Sean Paul: Failure has made me stronger
Grammy Award-winning Jamaican rapper Sean Paul became a global star after his second album 'Dutty Rock' hit the music stores in 2002
Grammy Award-winning Jamaican rapper Sean Paul became a global star after his second album 'Dutty Rock' hit the music stores in 2002. While his dancehall-oriented numbers often topped the charts, there were times when he also faded from prominence. But he believes that failure makes people stronger, and that's what it has done to him.
Paul's monstrous hits like 'Get Busy' (2003) and 'Temperature' (2006) enjoyed the top spot on the Billboard Hot 100. It was only a decade later that he regained the top position with singer Sia's 'Cheap Thrills'.
Asked about coping with low point in his career, Paul told IANS in an email interview: "I feel you need failures to grow and succeed. They say that failures make you stronger. And that's what it has done to me. If I have failed so I have gotten up, learnt from it and got my a** back moving towards my goal."
Apart from Sia, he has also collaborated with artistes like Beyonce Knowles, Santana, Joss Stone, Enrique Iglesias and Clean Bandit.
"I usually go by something I like. So if I like the song and the content, I go for it. And collaborating with artistes, gives a different feel also as they come with their own genre too. So it just adds up to the music all the more," he said.
On his best collaboration, he said: "This would be quite difficult but yes, 'Baby Boy' with Beyonce, 'Cheap Thrills' with Sia and 'Rockabye' with Clean Bandit are some of the best collaborations. Also, if you see via top 10 Billboard (songs)."
Paul, born as Sean Paul Ryan Francis Henriques in 1973 in Kingston, Jamaica, is one of the artistes who has made dancehall, mostly characterised by fast rhythms, popular across the globe. While cemented in reggae and dancehall from his home country, Paul maintains a global presence with numerous collaborations in genres such as EDM and pop.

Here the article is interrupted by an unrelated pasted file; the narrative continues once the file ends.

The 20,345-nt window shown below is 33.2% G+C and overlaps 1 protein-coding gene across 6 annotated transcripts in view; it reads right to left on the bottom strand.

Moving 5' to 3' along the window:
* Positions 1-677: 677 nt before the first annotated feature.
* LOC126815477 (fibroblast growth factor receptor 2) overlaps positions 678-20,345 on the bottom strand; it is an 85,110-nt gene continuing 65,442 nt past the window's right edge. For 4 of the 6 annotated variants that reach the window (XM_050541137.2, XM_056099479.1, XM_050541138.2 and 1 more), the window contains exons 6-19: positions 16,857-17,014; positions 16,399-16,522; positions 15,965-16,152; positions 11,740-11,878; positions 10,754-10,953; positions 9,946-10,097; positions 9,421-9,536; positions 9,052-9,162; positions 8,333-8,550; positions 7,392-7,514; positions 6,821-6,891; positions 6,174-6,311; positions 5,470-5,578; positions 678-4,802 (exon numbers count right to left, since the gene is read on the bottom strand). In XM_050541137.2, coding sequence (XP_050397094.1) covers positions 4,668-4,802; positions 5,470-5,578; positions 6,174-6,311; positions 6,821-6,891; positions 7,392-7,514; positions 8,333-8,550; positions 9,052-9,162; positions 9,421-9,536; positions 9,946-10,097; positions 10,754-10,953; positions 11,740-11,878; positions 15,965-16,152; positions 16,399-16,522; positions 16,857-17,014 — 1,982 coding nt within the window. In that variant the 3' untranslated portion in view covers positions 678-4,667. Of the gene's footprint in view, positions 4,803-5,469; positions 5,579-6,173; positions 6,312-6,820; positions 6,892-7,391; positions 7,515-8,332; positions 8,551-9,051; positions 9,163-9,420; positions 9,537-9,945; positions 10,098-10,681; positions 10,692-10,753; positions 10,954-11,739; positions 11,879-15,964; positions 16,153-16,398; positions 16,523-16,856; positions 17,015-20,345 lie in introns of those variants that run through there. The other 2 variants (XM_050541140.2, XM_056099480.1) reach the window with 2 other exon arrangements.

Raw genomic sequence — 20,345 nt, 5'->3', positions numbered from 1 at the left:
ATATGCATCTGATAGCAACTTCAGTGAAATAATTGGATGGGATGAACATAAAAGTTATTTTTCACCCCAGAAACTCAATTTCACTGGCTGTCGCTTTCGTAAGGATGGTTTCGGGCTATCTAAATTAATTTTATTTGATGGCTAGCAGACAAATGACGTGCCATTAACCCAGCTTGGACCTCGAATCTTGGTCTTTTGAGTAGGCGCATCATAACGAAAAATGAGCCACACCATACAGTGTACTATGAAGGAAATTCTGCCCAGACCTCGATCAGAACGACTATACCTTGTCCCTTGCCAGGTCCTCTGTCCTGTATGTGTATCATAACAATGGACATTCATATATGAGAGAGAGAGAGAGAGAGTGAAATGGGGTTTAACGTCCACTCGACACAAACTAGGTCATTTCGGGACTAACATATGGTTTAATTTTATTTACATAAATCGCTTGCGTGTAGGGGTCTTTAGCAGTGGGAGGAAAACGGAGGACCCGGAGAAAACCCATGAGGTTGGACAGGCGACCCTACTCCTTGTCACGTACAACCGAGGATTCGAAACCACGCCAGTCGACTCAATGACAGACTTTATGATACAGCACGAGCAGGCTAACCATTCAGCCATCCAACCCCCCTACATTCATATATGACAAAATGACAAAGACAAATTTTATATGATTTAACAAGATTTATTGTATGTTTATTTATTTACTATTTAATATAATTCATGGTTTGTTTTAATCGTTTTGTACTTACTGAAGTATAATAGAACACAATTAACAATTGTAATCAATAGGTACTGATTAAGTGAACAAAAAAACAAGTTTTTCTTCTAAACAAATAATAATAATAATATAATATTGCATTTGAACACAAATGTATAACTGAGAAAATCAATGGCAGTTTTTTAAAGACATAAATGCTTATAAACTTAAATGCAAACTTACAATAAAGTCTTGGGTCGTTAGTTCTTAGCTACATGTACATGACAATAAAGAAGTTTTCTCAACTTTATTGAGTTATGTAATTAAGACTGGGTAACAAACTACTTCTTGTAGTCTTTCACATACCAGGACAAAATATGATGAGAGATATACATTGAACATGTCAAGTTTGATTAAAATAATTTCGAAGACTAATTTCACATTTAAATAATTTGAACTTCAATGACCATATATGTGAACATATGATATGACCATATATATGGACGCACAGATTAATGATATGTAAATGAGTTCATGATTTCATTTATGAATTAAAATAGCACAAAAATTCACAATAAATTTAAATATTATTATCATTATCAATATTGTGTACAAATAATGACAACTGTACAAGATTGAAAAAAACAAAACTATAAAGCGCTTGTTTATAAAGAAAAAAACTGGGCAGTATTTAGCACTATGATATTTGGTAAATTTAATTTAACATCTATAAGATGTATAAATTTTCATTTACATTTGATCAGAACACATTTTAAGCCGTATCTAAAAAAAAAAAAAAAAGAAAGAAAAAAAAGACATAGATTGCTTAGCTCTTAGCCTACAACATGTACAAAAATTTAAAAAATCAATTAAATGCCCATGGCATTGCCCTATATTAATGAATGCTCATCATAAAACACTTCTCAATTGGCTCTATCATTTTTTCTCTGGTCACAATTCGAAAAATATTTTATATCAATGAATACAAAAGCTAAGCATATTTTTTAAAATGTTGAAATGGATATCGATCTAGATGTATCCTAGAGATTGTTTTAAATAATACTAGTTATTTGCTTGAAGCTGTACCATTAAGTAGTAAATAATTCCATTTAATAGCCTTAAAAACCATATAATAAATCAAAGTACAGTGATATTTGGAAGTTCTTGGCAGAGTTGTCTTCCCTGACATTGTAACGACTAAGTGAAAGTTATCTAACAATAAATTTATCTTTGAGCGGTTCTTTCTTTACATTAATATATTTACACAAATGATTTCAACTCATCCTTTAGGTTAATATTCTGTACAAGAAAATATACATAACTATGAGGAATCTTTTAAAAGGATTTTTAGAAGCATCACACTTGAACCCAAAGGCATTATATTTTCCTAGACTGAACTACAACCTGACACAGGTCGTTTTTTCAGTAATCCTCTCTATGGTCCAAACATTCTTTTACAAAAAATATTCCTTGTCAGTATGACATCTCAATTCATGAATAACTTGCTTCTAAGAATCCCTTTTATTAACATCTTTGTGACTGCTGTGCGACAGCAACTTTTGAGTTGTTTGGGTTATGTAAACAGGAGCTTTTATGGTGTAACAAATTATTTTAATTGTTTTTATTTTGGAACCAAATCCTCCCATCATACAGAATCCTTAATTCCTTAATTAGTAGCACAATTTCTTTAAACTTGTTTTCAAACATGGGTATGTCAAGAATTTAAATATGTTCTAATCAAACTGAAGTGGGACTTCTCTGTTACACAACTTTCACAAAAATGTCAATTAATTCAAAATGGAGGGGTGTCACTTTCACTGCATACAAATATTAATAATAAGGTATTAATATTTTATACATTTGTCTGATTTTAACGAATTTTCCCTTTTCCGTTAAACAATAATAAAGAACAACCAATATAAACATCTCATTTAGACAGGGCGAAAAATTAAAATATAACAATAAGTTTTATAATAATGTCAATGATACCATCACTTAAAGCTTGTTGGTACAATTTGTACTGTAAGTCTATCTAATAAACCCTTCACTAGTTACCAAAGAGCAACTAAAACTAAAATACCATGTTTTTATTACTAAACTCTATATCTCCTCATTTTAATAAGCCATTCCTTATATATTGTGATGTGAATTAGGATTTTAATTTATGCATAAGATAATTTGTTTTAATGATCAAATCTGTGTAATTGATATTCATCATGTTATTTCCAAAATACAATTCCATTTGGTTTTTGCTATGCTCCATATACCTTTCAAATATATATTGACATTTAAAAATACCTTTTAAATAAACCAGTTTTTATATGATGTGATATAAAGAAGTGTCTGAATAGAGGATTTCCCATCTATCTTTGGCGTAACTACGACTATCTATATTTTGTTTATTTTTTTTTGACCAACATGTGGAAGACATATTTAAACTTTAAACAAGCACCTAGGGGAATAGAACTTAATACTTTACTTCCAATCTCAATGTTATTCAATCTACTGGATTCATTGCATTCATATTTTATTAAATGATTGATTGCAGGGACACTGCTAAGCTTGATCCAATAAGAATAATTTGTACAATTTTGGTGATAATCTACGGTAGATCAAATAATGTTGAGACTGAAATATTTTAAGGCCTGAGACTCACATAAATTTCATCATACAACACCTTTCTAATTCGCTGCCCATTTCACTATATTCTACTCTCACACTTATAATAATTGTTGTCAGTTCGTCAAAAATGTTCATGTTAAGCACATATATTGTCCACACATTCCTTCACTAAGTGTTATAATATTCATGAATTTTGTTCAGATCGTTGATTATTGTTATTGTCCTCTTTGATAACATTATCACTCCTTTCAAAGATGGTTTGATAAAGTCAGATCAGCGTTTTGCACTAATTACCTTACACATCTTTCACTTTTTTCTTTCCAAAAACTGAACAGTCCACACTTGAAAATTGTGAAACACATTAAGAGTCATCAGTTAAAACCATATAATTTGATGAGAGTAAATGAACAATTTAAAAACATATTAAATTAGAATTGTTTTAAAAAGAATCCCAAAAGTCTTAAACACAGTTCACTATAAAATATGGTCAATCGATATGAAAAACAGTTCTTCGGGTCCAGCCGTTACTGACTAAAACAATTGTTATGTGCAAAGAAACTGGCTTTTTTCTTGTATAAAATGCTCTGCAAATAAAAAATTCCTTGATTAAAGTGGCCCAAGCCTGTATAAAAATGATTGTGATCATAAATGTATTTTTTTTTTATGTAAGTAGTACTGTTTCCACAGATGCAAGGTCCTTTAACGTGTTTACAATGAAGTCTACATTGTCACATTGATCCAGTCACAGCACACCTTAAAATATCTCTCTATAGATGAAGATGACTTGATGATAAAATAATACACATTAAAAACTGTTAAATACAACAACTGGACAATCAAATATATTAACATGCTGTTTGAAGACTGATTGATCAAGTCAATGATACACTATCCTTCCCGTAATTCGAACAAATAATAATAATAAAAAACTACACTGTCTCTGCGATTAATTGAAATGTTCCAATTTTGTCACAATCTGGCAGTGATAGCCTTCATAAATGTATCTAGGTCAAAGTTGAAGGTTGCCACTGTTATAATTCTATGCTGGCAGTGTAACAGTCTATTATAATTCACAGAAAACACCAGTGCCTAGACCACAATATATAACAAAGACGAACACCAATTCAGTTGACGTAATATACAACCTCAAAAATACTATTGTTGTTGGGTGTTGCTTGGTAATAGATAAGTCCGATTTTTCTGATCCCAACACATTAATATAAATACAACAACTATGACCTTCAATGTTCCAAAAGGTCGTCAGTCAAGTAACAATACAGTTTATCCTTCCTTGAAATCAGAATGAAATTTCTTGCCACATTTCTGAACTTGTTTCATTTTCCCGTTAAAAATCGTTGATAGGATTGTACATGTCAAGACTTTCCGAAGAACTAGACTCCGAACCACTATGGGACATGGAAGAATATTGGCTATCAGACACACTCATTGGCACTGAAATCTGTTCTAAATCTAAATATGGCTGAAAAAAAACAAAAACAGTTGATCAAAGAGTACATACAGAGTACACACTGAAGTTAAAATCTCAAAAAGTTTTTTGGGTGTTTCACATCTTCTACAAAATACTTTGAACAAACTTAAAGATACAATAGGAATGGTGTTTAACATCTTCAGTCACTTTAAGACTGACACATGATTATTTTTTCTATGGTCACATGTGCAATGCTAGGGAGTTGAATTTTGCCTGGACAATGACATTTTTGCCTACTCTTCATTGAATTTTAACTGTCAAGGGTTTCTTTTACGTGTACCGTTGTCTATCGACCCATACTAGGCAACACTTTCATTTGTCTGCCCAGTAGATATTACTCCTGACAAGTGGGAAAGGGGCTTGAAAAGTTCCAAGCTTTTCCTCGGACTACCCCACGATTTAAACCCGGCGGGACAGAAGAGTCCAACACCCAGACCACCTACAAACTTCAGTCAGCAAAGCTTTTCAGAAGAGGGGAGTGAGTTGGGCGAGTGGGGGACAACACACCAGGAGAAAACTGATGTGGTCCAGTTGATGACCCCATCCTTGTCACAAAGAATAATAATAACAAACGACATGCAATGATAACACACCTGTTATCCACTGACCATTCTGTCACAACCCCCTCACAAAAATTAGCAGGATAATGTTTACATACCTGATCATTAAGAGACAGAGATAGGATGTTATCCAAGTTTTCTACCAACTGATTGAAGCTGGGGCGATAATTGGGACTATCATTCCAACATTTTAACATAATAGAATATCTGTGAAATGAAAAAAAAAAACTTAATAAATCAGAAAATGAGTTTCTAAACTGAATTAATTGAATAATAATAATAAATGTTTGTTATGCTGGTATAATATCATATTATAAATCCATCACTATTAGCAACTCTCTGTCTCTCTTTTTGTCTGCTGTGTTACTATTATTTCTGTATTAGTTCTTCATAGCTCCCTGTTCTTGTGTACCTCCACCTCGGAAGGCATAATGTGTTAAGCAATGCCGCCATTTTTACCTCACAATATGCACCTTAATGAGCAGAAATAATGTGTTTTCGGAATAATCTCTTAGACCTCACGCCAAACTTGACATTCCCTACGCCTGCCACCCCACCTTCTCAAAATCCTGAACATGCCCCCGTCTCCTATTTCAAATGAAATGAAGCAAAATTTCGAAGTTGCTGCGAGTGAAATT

Is he happy with the cocktail of genres or does it annoy him as dancehall loses its authenticity?
"Yes, see at times it does. But then it's cool because people who know what dancehall is they know and people who don't know they still love my music so either way I'm on benefit," he said.
People love his music in India and he is set to return to the country and raise the "temperature" this year. Why did it take him six years to perform in India again?
"I was preparing myself for the Indian audience once again with something completely different this time compared to last time. And I will be back with a bang this time," he promised.
"India, other than Supersonic (in February), I'm coming this October to your cities and I'm really excited to rock Mumbai, Delhi and Pune. So stay tuned and let's rock it.
"I'm really excited as I'll be having two visits in India. The people of the country have always given me so much love but yes, can't really unveil anything about my new songs but there is a lot in store. I'm sure everyone will love it as much as they did to my latest tracks," he added.
Last time, he praised Indian actress Priyanka Chopra and expressed a desire to meet her. In 2017, his song 'No lie' got featured in her Hollywood film 'Baywatch'. Did he get to meet her?
"I wish that desire came true but I didn't get a chance to meet her as we were very packed. But being a part of 'Baywatch' itself means a lot. I would still say that I would love to meet her as she's one of my favourites and I really like the way she performs," he said about Priyanka, who has also sung songs like "In my city" and 'Exotic'.
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